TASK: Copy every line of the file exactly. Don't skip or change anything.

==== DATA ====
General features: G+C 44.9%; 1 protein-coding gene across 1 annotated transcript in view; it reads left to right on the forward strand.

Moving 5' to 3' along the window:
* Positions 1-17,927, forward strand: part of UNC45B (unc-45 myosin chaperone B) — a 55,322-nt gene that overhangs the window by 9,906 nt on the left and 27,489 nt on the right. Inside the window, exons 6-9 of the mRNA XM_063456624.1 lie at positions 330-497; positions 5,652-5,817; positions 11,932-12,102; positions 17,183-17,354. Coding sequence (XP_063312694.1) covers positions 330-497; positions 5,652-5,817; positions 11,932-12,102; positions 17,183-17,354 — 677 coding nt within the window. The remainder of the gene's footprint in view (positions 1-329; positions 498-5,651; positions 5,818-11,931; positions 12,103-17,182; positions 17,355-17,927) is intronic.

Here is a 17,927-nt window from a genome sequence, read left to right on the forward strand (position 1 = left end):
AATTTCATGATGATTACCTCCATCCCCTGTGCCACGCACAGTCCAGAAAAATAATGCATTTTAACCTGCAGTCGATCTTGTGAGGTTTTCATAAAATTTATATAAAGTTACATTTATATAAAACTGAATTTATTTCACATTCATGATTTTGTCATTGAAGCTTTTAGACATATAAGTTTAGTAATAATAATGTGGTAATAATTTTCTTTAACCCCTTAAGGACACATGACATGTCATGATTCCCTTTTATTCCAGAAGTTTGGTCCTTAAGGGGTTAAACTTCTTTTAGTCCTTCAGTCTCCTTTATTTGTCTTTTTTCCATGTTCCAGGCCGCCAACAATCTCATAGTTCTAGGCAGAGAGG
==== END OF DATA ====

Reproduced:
General features: G+C 44.9%; 1 protein-coding gene across 1 annotated transcript in view; it reads left to right on the forward strand.

Moving 5' to 3' along the window:
* Positions 1-17,927, forward strand: part of UNC45B (unc-45 myosin chaperone B) — a 55,322-nt gene that overhangs the window by 9,906 nt on the left and 27,489 nt on the right. Inside the window, exons 6-9 of the mRNA XM_063456624.1 lie at positions 330-497; positions 5,652-5,817; positions 11,932-12,102; positions 17,183-17,354. Coding sequence (XP_063312694.1) covers positions 330-497; positions 5,652-5,817; positions 11,932-12,102; positions 17,183-17,354 — 677 coding nt within the window. The remainder of the gene's footprint in view (positions 1-329; positions 498-5,651; positions 5,818-11,931; positions 12,103-17,182; positions 17,355-17,927) is intronic.

Here is a 17,927-nt window from a genome sequence, read left to right on the forward strand (position 1 = left end):
AATTTCATGATGATTACCTCCATCCCCTGTGCCACGCACAGTCCAGAAAAATAATGCATTTTAACCTGCAGTCGATCTTGTGAGGTTTTCATAAAATTTATATAAAGTTACATTTATATAAAACTGAATTTATTTCACATTCATGATTTTGTCATTGAAGCTTTTAGACATATAAGTTTAGTAATAATAATGTGGTAATAATTTTCTTTAACCCCTTAAGGACACATGACATGTCATGATTCCCTTTTATTCCAGAAGTTTGGTCCTTAAGGGGTTAAACTTCTTTTAGTCCTTCAGTCTCCTTTATTTGTCTTTTTTCCATGTTCCAGGCCGCCAACAATCTCATAGTTCTAGGCAGAGAGG